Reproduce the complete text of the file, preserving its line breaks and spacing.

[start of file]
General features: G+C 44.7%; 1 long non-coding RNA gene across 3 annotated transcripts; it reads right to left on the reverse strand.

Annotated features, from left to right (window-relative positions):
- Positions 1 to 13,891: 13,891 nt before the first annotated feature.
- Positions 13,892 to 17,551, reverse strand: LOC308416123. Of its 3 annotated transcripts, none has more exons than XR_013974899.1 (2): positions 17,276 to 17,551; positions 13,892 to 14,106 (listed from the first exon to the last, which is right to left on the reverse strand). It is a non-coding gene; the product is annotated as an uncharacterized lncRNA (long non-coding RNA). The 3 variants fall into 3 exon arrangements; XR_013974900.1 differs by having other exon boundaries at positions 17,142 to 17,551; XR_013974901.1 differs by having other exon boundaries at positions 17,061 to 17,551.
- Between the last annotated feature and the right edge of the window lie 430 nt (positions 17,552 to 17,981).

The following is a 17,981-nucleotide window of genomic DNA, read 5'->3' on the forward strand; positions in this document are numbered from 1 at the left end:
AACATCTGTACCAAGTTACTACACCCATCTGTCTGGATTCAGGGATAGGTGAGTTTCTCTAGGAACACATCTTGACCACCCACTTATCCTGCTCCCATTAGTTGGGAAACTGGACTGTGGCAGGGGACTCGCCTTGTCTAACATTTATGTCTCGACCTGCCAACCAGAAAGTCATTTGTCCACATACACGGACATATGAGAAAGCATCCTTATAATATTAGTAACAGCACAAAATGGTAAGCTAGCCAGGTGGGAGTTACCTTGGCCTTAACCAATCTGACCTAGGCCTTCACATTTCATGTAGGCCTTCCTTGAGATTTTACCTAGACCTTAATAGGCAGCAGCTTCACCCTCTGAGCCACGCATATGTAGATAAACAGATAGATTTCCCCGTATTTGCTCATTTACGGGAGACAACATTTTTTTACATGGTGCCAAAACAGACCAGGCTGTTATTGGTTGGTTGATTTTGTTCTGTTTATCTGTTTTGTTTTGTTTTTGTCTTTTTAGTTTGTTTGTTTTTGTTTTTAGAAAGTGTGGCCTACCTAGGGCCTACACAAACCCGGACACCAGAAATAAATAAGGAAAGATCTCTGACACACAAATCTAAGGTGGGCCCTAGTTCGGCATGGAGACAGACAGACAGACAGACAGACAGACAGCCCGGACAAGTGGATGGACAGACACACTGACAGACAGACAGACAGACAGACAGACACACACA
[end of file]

General features: G+C 44.7%; 1 long non-coding RNA gene across 3 annotated transcripts; it reads right to left on the reverse strand.

Annotated features, from left to right (window-relative positions):
- Positions 1 to 13,891: 13,891 nt before the first annotated feature.
- Positions 13,892 to 17,551, reverse strand: LOC308416123. Of its 3 annotated transcripts, none has more exons than XR_013974899.1 (2): positions 17,276 to 17,551; positions 13,892 to 14,106 (listed from the first exon to the last, which is right to left on the reverse strand). It is a non-coding gene; the product is annotated as an uncharacterized lncRNA (long non-coding RNA). The 3 variants fall into 3 exon arrangements; XR_013974900.1 differs by having other exon boundaries at positions 17,142 to 17,551; XR_013974901.1 differs by having other exon boundaries at positions 17,061 to 17,551.
- Between the last annotated feature and the right edge of the window lie 430 nt (positions 17,552 to 17,981).

The following is a 17,981-nucleotide window of genomic DNA, read 5'->3' on the forward strand; positions in this document are numbered from 1 at the left end:
AACATCTGTACCAAGTTACTACACCCATCTGTCTGGATTCAGGGATAGGTGAGTTTCTCTAGGAACACATCTTGACCACCCACTTATCCTGCTCCCATTAGTTGGGAAACTGGACTGTGGCAGGGGACTCGCCTTGTCTAACATTTATGTCTCGACCTGCCAACCAGAAAGTCATTTGTCCACATACACGGACATATGAGAAAGCATCCTTATAATATTAGTAACAGCACAAAATGGTAAGCTAGCCAGGTGGGAGTTACCTTGGCCTTAACCAATCTGACCTAGGCCTTCACATTTCATGTAGGCCTTCCTTGAGATTTTACCTAGACCTTAATAGGCAGCAGCTTCACCCTCTGAGCCACGCATATGTAGATAAACAGATAGATTTCCCCGTATTTGCTCATTTACGGGAGACAACATTTTTTTACATGGTGCCAAAACAGACCAGGCTGTTATTGGTTGGTTGATTTTGTTCTGTTTATCTGTTTTGTTTTGTTTTTGTCTTTTTAGTTTGTTTGTTTTTGTTTTTAGAAAGTGTGGCCTACCTAGGGCCTACACAAACCCGGACACCAGAAATAAATAAGGAAAGATCTCTGACACACAAATCTAAGGTGGGCCCTAGTTCGGCATGGAGACAGACAGACAGACAGACAGACAGACAGCCCGGACAAGTGGATGGACAGACACACTGACAGACAGACAGACAGACAGACAGACACACACA